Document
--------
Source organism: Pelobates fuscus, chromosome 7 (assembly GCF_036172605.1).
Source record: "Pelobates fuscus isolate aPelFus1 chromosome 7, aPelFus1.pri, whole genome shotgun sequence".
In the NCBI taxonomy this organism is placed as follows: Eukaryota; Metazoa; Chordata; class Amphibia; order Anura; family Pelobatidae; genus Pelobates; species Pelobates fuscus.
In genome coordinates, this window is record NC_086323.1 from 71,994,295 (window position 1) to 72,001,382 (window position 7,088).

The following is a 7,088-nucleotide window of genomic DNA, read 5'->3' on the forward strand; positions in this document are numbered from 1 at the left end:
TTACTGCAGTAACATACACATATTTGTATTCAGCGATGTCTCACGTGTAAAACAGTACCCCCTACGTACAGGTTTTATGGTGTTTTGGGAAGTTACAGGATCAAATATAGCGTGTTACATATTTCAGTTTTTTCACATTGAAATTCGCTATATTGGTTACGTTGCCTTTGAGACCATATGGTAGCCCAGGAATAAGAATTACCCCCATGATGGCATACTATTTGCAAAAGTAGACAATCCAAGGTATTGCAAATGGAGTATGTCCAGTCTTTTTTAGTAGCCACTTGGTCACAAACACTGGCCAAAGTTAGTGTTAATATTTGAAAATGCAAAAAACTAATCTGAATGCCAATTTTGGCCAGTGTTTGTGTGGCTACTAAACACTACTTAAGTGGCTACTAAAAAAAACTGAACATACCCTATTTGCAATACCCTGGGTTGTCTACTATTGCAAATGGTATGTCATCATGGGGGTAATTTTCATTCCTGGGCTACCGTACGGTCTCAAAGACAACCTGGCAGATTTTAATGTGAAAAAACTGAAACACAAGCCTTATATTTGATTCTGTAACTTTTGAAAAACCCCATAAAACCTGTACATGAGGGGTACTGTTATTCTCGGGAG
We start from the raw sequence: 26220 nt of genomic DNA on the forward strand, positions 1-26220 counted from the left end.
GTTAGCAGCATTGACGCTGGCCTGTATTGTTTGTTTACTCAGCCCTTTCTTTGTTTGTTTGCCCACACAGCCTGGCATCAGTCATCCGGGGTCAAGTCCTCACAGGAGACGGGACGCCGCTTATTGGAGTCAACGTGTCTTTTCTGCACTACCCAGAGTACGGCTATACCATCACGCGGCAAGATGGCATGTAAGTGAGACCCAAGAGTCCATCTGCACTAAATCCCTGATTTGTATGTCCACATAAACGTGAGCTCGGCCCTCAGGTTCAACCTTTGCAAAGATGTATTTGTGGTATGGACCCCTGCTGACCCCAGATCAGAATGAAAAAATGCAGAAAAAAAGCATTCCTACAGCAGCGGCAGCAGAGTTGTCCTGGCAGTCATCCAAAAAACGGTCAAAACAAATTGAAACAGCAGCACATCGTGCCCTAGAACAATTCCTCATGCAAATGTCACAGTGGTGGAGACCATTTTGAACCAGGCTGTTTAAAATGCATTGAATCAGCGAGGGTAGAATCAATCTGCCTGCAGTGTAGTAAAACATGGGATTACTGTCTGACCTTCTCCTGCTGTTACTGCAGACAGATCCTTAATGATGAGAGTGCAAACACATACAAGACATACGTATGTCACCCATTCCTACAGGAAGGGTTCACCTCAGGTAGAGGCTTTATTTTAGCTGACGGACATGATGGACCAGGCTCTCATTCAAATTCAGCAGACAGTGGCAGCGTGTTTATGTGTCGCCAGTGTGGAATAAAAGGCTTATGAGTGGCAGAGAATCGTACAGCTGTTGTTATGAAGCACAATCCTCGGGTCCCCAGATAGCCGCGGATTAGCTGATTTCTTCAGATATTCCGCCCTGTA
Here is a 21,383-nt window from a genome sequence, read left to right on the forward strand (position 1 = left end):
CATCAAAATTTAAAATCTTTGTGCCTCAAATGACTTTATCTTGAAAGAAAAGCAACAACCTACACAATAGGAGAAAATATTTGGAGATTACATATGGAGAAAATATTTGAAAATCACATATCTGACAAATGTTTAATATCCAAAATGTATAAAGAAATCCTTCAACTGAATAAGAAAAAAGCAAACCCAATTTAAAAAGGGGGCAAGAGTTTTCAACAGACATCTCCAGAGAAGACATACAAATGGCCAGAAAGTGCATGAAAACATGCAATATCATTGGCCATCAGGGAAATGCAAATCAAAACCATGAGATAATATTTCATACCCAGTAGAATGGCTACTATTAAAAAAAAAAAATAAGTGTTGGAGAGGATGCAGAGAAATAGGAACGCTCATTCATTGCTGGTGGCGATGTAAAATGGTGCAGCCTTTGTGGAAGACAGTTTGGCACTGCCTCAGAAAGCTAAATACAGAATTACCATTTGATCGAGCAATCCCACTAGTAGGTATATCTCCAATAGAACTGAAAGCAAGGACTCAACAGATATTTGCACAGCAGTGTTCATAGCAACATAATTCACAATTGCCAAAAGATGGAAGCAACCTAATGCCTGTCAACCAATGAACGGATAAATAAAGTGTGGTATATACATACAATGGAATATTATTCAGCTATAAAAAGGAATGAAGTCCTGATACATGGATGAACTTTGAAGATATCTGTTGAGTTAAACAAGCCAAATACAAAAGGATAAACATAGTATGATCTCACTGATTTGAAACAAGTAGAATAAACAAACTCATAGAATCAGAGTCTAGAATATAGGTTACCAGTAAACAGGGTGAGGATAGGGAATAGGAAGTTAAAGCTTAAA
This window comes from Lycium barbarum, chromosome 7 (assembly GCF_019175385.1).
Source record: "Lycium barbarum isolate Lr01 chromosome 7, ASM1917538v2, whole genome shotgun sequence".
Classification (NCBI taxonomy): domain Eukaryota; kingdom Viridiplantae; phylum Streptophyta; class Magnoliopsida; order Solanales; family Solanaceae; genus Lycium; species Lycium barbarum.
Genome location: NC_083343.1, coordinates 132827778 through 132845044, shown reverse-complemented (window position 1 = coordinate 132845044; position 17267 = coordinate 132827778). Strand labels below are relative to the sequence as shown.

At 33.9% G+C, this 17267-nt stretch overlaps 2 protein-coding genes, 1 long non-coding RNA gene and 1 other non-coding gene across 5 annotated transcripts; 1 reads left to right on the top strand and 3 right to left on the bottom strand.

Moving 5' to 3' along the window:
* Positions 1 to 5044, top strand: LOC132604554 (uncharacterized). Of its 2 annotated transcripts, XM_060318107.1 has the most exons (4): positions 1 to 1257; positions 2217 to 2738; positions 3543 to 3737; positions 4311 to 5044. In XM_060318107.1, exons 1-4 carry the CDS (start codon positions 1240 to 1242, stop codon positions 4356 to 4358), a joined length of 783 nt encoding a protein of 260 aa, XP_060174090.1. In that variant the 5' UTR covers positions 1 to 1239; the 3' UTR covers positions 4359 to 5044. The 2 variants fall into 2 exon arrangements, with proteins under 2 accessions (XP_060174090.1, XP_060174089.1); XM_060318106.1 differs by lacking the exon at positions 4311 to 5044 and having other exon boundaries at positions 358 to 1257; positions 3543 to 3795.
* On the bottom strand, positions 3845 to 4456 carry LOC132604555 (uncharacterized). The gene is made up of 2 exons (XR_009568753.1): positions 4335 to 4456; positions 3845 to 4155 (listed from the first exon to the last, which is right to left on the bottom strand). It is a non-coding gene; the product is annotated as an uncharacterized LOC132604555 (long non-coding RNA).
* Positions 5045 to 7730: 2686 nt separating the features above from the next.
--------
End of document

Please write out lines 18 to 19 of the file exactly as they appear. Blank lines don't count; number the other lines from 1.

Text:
* On the bottom strand, positions 3845 to 4456 carry LOC132604555 (uncharacterized). The gene is made up of 2 exons (XR_009568753.1): positions 4335 to 4456; positions 3845 to 4155 (listed from the first exon to the last, which is right to left on the bottom strand). It is a non-coding gene; the product is annotated as an uncharacterized LOC132604555 (long non-coding RNA).
* Positions 5045 to 7730: 2686 nt separating the features above from the next.